Congenital diaphragmatic hernias: from genes to mechanisms to therapies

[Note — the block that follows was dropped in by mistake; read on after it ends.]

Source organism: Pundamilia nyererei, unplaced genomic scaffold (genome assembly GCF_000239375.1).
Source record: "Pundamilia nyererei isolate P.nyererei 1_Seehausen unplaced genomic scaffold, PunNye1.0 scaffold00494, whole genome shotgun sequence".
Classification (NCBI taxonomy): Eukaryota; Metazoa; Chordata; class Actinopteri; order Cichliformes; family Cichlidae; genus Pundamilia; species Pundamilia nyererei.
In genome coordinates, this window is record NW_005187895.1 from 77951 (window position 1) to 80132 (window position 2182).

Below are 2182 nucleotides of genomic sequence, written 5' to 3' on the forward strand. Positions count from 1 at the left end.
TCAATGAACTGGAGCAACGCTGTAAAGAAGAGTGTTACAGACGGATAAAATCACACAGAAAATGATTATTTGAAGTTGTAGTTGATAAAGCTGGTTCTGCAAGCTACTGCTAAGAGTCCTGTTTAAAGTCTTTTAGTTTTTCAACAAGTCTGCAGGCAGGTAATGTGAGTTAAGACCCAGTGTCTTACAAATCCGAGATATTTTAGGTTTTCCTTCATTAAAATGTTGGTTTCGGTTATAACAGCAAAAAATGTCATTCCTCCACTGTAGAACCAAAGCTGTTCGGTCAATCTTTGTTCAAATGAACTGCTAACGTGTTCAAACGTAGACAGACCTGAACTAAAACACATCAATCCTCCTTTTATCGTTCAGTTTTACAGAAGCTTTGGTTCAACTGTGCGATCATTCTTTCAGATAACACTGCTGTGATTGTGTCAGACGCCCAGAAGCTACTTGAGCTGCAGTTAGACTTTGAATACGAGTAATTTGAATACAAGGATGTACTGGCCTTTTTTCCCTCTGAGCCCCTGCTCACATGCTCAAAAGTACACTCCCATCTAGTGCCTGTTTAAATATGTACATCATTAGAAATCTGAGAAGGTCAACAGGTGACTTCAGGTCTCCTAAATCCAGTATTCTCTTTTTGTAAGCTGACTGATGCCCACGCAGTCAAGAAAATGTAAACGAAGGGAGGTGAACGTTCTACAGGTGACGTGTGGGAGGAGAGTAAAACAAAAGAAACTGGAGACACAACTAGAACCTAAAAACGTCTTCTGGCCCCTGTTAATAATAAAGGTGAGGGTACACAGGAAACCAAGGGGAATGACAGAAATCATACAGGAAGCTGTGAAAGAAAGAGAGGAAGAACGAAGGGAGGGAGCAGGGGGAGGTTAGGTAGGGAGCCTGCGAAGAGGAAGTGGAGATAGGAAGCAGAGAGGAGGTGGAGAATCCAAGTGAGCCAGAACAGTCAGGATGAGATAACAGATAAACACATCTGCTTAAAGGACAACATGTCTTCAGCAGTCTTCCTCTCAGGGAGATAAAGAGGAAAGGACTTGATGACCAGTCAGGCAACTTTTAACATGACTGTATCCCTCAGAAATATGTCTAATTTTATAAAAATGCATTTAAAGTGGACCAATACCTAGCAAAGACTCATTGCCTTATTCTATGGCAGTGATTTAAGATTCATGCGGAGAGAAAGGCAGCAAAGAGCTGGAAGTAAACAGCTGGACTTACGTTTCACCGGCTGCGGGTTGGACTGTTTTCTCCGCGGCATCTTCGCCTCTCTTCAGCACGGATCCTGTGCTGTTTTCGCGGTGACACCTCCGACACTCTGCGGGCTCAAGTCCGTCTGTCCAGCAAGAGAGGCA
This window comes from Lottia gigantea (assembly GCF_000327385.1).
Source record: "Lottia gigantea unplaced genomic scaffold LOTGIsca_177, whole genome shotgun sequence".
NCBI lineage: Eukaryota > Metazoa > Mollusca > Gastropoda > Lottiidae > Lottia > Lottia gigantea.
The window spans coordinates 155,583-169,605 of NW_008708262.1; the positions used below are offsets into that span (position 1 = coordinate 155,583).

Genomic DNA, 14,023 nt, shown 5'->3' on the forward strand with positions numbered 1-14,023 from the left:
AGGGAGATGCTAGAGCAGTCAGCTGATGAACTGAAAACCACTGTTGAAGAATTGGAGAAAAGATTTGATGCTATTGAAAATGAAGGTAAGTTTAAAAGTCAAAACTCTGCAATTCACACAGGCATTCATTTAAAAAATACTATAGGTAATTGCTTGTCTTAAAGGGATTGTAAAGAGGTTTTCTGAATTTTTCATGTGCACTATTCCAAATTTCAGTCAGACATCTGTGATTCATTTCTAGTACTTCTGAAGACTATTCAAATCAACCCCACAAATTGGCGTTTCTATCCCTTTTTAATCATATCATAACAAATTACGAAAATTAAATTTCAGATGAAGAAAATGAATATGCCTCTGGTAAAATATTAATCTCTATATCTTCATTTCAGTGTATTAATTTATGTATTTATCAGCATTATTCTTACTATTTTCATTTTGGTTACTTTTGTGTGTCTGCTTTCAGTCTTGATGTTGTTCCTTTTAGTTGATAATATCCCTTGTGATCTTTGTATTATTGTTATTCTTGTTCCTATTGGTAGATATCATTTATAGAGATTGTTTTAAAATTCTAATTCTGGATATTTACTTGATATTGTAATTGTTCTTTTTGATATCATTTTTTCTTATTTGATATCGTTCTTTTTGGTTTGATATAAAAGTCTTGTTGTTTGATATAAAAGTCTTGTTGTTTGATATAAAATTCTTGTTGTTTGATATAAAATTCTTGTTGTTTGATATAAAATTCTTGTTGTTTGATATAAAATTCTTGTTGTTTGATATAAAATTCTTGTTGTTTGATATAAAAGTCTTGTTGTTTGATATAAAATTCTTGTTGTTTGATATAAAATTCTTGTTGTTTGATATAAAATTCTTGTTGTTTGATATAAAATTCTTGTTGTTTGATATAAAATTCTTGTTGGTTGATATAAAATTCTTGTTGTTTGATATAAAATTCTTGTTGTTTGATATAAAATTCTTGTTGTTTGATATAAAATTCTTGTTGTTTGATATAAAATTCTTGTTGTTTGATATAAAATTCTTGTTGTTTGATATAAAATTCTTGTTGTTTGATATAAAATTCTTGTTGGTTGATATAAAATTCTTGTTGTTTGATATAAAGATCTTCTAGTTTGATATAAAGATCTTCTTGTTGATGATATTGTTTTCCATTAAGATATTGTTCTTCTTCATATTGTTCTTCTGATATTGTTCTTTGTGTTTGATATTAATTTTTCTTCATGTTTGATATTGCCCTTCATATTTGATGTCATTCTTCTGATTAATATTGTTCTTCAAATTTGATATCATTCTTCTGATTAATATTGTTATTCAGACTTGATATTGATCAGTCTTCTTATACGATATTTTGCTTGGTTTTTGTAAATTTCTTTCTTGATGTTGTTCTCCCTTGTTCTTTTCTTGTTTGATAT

Congenital heart disease (CHD) is the most common form of developmental malformation and is the leading noninfectious cause of infant mortality. Emerging evidence indicates that genetic defects are involved in the pathogenesis of CHD. Nevertheless, CHD is genetically heterogeneous, and the molecular basis for CHD in a majority of patients remains unknown. In this study, the whole coding region of GATA6, a gene encoding a zinc-finger transcription factor crucial for normal cardiogenesis, was sequenced in 380 unrelated patients with CHD. The relatives of the index patients harboring the identified mutations and 200 unrelated control individuals were subsequently genotyped. The functional effect of the mutations was characterized using a luciferase reporter assay system. As a result, two novel heterozygous GATA6 mutations, p.D404Y and p.E460X, were identified in two families with ventricular septal defect and tetralogy of Fallot, respectively. The mutations co-segregated with CHD in the families with complete penetrance, and were absent in 400 control chromosomes. Functional analysis demonstrated that the mutated GATA6 proteins were associated with significantly decreased transactivational activity in comparison with their wild-type counterpart. These findings provide novel insight into the molecular mechanism implicated in CHD, suggesting potential implications for the early prophylaxis and personalized treatment of CHD.